Published: 07 December 2017
OpenSSL 1.0.2 (starting from version 1.0.2b) introduced an "error state" mechanism. The intent was that if a fatal error occurred during a handshake then OpenSSL would move into the error state and would immediately fail if you attempted to continue the handshake. This works as designed for the explicit handshake functions (SSL_do_handshake(), SSL_accept() and SSL_connect()), however due to a bug it does not work correctly if SSL_read() or SSL_write() is called directly. In that scenario, if the handshake fails then a fatal error will be returned in the initial function call. If SSL_read()/SSL_write() is subsequently called by the application for the same SSL object then it will succeed and the data is passed without being decrypted/encrypted directly from the SSL/TLS record layer. In order to exploit this issue an application bug would have to be present that resulted in a call to SSL_read()/SSL_write() being issued after having already received a fatal error. OpenSSL version 1.0.2b-1.0.2m are affected. Fixed in OpenSSL 1.0.2n. OpenSSL 1.1.0 is not affected.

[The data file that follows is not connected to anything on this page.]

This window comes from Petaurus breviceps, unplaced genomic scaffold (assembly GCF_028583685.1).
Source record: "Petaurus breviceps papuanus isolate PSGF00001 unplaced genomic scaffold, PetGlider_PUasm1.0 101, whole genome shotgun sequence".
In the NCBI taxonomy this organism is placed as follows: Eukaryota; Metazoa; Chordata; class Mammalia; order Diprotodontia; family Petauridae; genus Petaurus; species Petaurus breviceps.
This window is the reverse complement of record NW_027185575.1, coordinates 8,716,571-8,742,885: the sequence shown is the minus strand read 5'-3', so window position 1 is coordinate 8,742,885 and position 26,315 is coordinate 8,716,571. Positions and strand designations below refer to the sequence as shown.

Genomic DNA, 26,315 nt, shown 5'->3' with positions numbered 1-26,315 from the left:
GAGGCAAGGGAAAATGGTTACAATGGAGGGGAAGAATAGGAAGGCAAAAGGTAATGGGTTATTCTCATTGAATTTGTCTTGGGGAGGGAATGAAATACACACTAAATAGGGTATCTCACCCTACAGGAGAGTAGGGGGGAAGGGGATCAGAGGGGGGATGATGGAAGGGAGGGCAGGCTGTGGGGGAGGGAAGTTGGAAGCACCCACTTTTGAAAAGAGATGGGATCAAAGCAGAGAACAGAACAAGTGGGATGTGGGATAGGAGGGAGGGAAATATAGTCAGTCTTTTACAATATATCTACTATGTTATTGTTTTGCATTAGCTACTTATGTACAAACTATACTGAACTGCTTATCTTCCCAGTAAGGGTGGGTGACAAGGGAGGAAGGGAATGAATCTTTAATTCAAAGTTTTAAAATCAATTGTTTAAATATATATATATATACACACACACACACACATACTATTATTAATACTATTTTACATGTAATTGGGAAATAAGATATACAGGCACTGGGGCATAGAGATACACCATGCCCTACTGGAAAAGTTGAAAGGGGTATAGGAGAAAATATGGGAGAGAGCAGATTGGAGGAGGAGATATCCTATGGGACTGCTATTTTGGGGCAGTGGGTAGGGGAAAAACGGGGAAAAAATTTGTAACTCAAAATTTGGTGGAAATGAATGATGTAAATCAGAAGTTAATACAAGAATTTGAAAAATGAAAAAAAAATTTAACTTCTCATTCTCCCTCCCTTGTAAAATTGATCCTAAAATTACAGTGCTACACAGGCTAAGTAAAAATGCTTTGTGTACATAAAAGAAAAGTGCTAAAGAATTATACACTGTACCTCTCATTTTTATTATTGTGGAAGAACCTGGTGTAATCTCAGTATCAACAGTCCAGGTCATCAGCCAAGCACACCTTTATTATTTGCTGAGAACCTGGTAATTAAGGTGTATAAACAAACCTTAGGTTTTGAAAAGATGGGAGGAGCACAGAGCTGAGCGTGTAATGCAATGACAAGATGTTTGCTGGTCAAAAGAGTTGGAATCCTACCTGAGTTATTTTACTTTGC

CVSS 3 base score: 5.9
Launchpad, Ubuntu, Debian
|Ubuntu 16.04 ESM (Xenial Xerus)||
|Ubuntu 14.04 ESM (Trusty Tahr)||
(code not present)
Upstream: https://git.openssl.org/?p=openssl.git;a=commit;h=c7383fb5f21aa3451f76bb98bdd5a96b070a2c47 (test)
this issue does not affect OpenSSL 1.1.0
1.0.2b introduced a security hardening mechanism designed to protect against bugs in application code. https://git.openssl.org/?p=openssl.git;a=commit;h=e4f77bf1833245d2b6aa4ce6a16c85e1cdf78589 This CVE applies to the hardening mechanism being incomplete. openssl versions older than 1.0.2b don't have the hardening mechanism at all.